3 Ways To Make It Easier To “Parrot-Phrase”

Question: “One of my greatest challenges has been to “parrot-phrase.” I find myself struggling to either write down or remember the client’s exact words, despite knowing how important this is. Would you be willing to provide me with three of your best ideas for how to manage this?” Anna Rabe, Health and Wellness Coach, San Diego, California

Answer: Worrying about remembering a client’s exact words is a common issue for Clean Language learners, especially those working in a relatively formal setting such as coaching. In less formal settings, my impression is that people worry less – and perhaps remember more as a result.

My biggest tip is to slow down. Most clients love that you take their words seriously, and will happily wait while you make a note.

In particular, always write down the specific thing you/they intend to focus on in the session. Then, wherever else the conversation may go, you can always return to their exact words to refocus things.

Another thing is to parrot only occasional “label” or “handle” words, rather than whole sentences. For example, if my client had said, “I find myself struggling to either write down or remember the client’s exact words, despite knowing how important this is,” I might just repeat back, “struggling to remember” or even just “struggling”.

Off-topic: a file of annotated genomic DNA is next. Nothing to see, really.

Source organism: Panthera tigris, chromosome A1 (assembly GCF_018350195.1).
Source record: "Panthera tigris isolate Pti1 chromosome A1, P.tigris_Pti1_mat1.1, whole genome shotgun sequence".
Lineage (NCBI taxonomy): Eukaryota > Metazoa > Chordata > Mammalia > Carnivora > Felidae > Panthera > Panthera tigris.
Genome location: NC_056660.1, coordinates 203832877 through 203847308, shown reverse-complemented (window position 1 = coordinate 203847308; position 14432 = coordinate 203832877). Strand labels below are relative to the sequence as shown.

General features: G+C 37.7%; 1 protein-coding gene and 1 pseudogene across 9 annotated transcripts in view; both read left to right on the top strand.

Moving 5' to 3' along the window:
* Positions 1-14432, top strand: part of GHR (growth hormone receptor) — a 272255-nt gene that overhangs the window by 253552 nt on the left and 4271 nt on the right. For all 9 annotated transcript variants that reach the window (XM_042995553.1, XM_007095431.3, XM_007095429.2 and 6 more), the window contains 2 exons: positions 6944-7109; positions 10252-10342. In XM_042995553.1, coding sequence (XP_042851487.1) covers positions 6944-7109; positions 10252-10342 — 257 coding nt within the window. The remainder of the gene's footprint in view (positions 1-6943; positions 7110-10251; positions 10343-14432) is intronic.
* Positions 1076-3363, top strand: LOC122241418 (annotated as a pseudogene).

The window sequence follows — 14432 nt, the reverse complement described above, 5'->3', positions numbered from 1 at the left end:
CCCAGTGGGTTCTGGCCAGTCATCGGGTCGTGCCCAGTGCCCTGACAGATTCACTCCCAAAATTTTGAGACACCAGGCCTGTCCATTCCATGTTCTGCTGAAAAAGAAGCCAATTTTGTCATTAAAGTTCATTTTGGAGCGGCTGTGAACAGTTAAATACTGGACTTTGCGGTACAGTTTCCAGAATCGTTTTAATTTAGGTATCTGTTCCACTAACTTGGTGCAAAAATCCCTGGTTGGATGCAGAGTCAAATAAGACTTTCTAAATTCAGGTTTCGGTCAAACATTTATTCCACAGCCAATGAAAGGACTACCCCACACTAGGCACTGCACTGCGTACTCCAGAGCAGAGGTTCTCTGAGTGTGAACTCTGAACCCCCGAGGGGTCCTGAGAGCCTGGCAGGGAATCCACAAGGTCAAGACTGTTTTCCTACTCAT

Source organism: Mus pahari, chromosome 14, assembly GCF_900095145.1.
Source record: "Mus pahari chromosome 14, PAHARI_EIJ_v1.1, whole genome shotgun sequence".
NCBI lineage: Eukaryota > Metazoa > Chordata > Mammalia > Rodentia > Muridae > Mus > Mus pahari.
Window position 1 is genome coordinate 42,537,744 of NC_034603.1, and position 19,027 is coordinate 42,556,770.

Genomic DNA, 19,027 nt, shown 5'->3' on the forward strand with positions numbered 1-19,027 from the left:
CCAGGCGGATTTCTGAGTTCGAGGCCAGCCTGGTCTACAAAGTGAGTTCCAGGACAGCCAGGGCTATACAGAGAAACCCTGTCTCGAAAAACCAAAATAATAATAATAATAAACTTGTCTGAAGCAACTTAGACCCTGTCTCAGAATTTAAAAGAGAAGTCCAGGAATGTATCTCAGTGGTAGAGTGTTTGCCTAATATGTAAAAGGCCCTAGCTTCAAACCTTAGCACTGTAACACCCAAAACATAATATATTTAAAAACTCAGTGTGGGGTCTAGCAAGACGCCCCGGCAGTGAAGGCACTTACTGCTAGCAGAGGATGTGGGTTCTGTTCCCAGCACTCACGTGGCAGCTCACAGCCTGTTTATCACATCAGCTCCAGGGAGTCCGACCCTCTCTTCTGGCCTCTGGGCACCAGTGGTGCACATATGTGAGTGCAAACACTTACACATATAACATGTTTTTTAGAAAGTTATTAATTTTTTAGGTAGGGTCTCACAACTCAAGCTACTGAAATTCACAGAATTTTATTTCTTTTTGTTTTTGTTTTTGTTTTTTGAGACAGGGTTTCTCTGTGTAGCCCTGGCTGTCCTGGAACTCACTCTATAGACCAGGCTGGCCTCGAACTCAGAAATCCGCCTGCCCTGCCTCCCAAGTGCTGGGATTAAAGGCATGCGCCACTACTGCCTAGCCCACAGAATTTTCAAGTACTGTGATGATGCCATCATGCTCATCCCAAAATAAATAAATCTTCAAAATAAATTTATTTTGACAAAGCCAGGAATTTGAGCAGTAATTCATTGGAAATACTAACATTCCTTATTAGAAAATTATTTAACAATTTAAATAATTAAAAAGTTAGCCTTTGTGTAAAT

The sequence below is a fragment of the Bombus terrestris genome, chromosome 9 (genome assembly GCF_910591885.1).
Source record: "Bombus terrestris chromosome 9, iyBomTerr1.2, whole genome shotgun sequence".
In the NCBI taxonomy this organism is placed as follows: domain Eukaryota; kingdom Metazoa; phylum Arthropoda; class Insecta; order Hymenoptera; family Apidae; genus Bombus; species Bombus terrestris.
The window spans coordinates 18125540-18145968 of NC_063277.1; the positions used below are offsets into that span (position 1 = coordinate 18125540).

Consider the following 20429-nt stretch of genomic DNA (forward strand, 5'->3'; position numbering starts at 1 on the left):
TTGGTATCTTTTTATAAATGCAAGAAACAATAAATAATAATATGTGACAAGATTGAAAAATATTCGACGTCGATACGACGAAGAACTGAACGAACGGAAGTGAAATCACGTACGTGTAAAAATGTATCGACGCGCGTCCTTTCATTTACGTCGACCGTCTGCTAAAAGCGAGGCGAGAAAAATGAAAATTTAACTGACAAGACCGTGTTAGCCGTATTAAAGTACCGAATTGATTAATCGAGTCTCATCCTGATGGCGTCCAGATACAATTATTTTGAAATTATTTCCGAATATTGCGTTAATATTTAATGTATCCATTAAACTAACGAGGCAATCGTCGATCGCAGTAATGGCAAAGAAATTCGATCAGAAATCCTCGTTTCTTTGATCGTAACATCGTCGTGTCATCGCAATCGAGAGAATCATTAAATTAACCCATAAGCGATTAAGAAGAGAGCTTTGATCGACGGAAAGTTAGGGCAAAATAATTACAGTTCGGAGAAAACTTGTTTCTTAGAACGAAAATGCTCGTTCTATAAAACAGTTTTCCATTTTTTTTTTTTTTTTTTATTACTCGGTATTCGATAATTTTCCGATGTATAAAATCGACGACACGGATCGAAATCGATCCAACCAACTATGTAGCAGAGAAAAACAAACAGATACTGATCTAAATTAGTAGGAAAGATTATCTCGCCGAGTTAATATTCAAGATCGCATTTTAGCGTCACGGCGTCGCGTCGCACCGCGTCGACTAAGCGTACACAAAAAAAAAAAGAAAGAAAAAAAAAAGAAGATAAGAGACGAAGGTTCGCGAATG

Using “handles” makes the whole thing much easier. In particular, it can help you to direct the client’s attention in specific ways to specific aspects of what they’ve said: that “precision questioning” thing.

For example, let’s say that we’ve had a whole chunk of conversation since you said, “I find myself struggling to either write down or remember the client’s exact words, despite knowing how important this is.” I repeated back, “struggling”, and asked a question about “struggling”. Since then, we’ve discussed topics A, B, C, and D.

I can then refocus your attention on on “struggling” like this: “And D. And D, and C, and B, and A. And “struggling”. And when struggling like that, what would you like to have happen?”

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2 thoughts on “3 Ways To Make It Easier To “Parrot-Phrase””

  1. Great tips Judy. I also find that, rather than thinking about remembering their words’, focussing on listening to and sensing/picturing/constructing their stuff (I.e. modelling what they are talking about) means that I have it there in full view in front of me (a 3D sensory experience) – then I naturally refer to ‘it’ (the ‘it’ they have described to me) in their own words. Somehow this makes it easier to use their exact words without feeling that I have to remember them.

  2. Thabisile Zikalala

    Great question. I was haing the same challenge. Thanks for the tip. I will use it going forward..

    I have a question as well. How important is it to go back to what was discussed at the prvious ession to see if the challenged was resolved or if there is movemenr?

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